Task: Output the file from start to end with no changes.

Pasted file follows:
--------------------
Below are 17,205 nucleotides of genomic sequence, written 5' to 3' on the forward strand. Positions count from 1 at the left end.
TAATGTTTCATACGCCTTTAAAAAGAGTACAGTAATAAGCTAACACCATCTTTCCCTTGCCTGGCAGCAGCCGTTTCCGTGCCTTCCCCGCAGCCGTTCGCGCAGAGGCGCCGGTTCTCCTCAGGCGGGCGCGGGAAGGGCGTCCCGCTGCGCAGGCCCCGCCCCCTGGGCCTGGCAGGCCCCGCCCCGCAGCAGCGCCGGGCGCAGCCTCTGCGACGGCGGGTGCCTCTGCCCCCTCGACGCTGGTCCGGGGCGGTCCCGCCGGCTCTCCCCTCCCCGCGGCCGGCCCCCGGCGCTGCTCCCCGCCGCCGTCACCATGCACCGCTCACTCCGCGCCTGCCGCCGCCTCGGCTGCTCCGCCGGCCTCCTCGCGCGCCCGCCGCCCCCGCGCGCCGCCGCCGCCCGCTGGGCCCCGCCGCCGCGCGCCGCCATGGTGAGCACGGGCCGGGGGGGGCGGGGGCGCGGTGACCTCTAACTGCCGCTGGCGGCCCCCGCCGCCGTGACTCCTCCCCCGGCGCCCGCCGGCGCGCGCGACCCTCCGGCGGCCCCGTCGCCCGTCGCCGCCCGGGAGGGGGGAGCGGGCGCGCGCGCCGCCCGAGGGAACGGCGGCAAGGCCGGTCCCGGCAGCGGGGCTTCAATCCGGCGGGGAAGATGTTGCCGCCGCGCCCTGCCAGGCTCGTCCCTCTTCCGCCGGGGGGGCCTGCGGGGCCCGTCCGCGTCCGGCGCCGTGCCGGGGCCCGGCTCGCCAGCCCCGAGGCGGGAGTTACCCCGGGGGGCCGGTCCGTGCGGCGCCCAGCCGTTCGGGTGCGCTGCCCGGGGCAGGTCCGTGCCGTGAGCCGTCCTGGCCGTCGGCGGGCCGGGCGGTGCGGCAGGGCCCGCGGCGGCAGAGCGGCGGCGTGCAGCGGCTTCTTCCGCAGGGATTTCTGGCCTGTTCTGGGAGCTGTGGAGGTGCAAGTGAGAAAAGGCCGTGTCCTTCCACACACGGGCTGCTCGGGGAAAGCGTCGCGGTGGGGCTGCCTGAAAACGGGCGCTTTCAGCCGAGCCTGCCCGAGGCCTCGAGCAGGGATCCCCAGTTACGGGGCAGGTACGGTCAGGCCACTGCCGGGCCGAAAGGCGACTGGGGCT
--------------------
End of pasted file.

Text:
Below are 17,205 nucleotides of genomic sequence, written 5' to 3' on the forward strand. Positions count from 1 at the left end.
TAATGTTTCATACGCCTTTAAAAAGAGTACAGTAATAAGCTAACACCATCTTTCCCTTGCCTGGCAGCAGCCGTTTCCGTGCCTTCCCCGCAGCCGTTCGCGCAGAGGCGCCGGTTCTCCTCAGGCGGGCGCGGGAAGGGCGTCCCGCTGCGCAGGCCCCGCCCCCTGGGCCTGGCAGGCCCCGCCCCGCAGCAGCGCCGGGCGCAGCCTCTGCGACGGCGGGTGCCTCTGCCCCCTCGACGCTGGTCCGGGGCGGTCCCGCCGGCTCTCCCCTCCCCGCGGCCGGCCCCCGGCGCTGCTCCCCGCCGCCGTCACCATGCACCGCTCACTCCGCGCCTGCCGCCGCCTCGGCTGCTCCGCCGGCCTCCTCGCGCGCCCGCCGCCCCCGCGCGCCGCCGCCGCCCGCTGGGCCCCGCCGCCGCGCGCCGCCATGGTGAGCACGGGCCGGGGGGGGCGGGGGCGCGGTGACCTCTAACTGCCGCTGGCGGCCCCCGCCGCCGTGACTCCTCCCCCGGCGCCCGCCGGCGCGCGCGACCCTCCGGCGGCCCCGTCGCCCGTCGCCGCCCGGGAGGGGGGAGCGGGCGCGCGCGCCGCCCGAGGGAACGGCGGCAAGGCCGGTCCCGGCAGCGGGGCTTCAATCCGGCGGGGAAGATGTTGCCGCCGCGCCCTGCCAGGCTCGTCCCTCTTCCGCCGGGGGGGCCTGCGGGGCCCGTCCGCGTCCGGCGCCGTGCCGGGGCCCGGCTCGCCAGCCCCGAGGCGGGAGTTACCCCGGGGGGCCGGTCCGTGCGGCGCCCAGCCGTTCGGGTGCGCTGCCCGGGGCAGGTCCGTGCCGTGAGCCGTCCTGGCCGTCGGCGGGCCGGGCGGTGCGGCAGGGCCCGCGGCGGCAGAGCGGCGGCGTGCAGCGGCTTCTTCCGCAGGGATTTCTGGCCTGTTCTGGGAGCTGTGGAGGTGCAAGTGAGAAAAGGCCGTGTCCTTCCACACACGGGCTGCTCGGGGAAAGCGTCGCGGTGGGGCTGCCTGAAAACGGGCGCTTTCAGCCGAGCCTGCCCGAGGCCTCGAGCAGGGATCCCCAGTTACGGGGCAGGTACGGTCAGGCCACTGCCGGGCCGAAAGGCGACTGGGGCT